But I see no fault sifar ji. I think its the love and joy that brought everyone together there, but you do have valid point. Because Huge fire always starts from a tiny little spark and turns the entire forest in to ashes.

    Sifar, don’t worry Guruji will take care of any faults if there are any!

    Sifar ji, you mentioned that there are few men that you know who acclaim themselves as amrit dhari but eat meat and drink alcohol. Maybe thats true.

    You know what! Wearing police clothes one does NOT becomes a police officer, Wearing a white coat one does NOT becomes a doctor, etc. So, wearing a kirpan, turban and hair does not make you a Khalsa. One has to pass difficult tests in their life to become one, just like in academics.

    So, Sifar: Don’t worry to much about it. Lets think about ourselves how can we humbly serve all human beings, spread the true fragnace of khalsa, Lift up others who are less fortunate and meditate upon God.

  8. g says:

    I went back and looked at the picture in its enlarged form.

    THe only thing I SEE is heaven, khalsa engorged in Love, Sri Guru Granth Sahib ji in the center, this is how it might look like at SACH-KAND!

    Please see everything, don’t put too much strain on the brain to find something faulty…

    I wish over there and be the part of the sangat and sit with others………….

  9. Dude says:

    I struggle to see the picture. And the picture is to the side, so a matha tech is ‘technically’ not to the picture.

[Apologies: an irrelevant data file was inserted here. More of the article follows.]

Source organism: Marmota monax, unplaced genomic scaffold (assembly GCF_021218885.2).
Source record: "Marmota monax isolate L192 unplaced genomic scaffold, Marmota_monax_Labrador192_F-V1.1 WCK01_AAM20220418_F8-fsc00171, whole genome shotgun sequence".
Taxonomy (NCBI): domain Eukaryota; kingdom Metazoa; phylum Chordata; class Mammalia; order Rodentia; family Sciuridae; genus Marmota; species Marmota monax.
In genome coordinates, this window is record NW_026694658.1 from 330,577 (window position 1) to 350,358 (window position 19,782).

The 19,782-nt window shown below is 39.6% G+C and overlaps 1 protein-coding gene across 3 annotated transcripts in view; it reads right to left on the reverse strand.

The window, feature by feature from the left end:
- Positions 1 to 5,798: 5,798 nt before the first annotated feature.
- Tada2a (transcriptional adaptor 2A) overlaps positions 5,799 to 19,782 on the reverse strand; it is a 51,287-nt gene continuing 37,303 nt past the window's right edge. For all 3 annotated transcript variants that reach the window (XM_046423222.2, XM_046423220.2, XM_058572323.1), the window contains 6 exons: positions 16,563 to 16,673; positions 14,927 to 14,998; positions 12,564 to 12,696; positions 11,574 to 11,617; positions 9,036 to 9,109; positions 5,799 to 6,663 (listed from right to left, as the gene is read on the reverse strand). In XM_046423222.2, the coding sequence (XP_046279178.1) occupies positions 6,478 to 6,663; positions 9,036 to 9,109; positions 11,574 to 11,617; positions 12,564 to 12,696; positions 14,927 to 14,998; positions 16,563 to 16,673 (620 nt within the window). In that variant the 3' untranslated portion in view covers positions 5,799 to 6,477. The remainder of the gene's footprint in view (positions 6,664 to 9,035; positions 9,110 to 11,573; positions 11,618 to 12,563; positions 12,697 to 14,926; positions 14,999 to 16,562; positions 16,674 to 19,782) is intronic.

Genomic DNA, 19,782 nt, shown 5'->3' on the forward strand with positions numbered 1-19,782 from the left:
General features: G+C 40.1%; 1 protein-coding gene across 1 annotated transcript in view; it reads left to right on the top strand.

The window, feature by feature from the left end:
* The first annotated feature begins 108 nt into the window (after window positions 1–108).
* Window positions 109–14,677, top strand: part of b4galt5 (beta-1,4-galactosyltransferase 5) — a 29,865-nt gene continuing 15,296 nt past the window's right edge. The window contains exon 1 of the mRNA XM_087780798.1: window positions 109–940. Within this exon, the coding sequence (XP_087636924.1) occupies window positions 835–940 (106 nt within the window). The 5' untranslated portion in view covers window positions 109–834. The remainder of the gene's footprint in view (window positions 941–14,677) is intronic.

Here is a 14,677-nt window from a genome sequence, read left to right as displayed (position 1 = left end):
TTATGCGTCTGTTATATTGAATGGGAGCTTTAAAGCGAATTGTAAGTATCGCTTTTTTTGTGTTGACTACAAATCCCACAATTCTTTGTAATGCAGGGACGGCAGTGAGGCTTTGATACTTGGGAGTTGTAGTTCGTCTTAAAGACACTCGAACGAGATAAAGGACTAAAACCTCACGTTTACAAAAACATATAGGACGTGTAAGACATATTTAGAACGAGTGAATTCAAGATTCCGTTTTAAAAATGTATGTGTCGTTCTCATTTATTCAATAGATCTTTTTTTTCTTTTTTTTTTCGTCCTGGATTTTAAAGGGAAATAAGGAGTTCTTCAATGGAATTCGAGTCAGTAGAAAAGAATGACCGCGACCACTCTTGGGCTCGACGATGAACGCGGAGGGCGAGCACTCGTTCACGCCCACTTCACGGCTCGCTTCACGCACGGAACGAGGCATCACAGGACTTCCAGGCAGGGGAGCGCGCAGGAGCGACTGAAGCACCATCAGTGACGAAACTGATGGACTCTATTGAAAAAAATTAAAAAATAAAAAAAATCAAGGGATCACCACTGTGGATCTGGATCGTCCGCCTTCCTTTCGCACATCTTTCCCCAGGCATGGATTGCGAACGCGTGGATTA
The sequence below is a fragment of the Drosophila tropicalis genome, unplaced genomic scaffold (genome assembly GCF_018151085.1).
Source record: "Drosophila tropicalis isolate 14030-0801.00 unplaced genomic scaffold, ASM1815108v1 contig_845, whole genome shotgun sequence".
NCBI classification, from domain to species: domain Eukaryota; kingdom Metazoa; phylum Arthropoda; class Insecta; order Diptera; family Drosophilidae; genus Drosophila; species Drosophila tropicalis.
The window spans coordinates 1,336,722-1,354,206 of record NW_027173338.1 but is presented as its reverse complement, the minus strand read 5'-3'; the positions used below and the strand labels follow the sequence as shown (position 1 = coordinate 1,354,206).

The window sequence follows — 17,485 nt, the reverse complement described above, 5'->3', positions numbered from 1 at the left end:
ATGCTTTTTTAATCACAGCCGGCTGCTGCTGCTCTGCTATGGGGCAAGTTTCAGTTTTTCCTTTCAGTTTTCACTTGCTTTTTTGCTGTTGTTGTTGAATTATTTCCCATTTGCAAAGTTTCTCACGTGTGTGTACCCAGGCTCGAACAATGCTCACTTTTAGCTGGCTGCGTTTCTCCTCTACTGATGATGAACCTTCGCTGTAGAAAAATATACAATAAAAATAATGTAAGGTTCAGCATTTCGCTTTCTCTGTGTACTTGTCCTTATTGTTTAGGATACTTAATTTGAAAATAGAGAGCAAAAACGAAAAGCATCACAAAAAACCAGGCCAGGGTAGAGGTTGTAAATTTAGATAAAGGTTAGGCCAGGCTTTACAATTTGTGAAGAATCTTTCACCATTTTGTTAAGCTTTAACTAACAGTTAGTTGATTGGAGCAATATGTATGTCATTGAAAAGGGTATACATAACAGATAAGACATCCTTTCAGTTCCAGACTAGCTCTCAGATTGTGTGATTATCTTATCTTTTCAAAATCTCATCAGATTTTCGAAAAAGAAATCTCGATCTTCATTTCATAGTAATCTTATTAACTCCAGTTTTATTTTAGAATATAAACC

However, I have to say that india is not that different. Last time I went, I went to Sach Khand, and as far as I can remember pictures were placed in a similar manner there too, along with the shastars.
    I guess what is important is what is in your heart when you do the matha tech.
    Think about it, when you matha tech, a spider could be walking past, it doesnt mean you are worshiping the spider.

  10. Sifar says:

    I have been to Gurdwara in India and except for the Nanaksar (where they have a huge picture of Dhan Dhan Guru Nanak Dev Sahib jee Maharaaj on the wall or somehwere) I never came across any Gurdwara where they have displayed the pictures of Guru Sahiban in the Darbar Hall.

    Dude, one may not notice the spider, but a picture cannot go unnoticed. I dont know what point you are trying to make here. I never said that keeping pictures of Guru Sahiban is wrong as long as they are not in the Darbar and they solve the purpose of inspiring you, without you getting into rituals. And in my first comment, I have said that the picture is there where people are doing Matha Tek. I never said that people are doing Matha Tek to the Picture.

    Adn “g”, humbly serving all human beings, spreading the true fragnace of khalsa, Lifting up others who are less fortunate and meditating upon God should be the agenda of every Sikhs life. Thanks for reiterating it.

    PS. GMS, is there no feature in word press where like in blogspot one can view the comment before finally submitting it. If there is then it is a good feature as it lets you read your comments finally before you click submit.

  11. Medhavini says: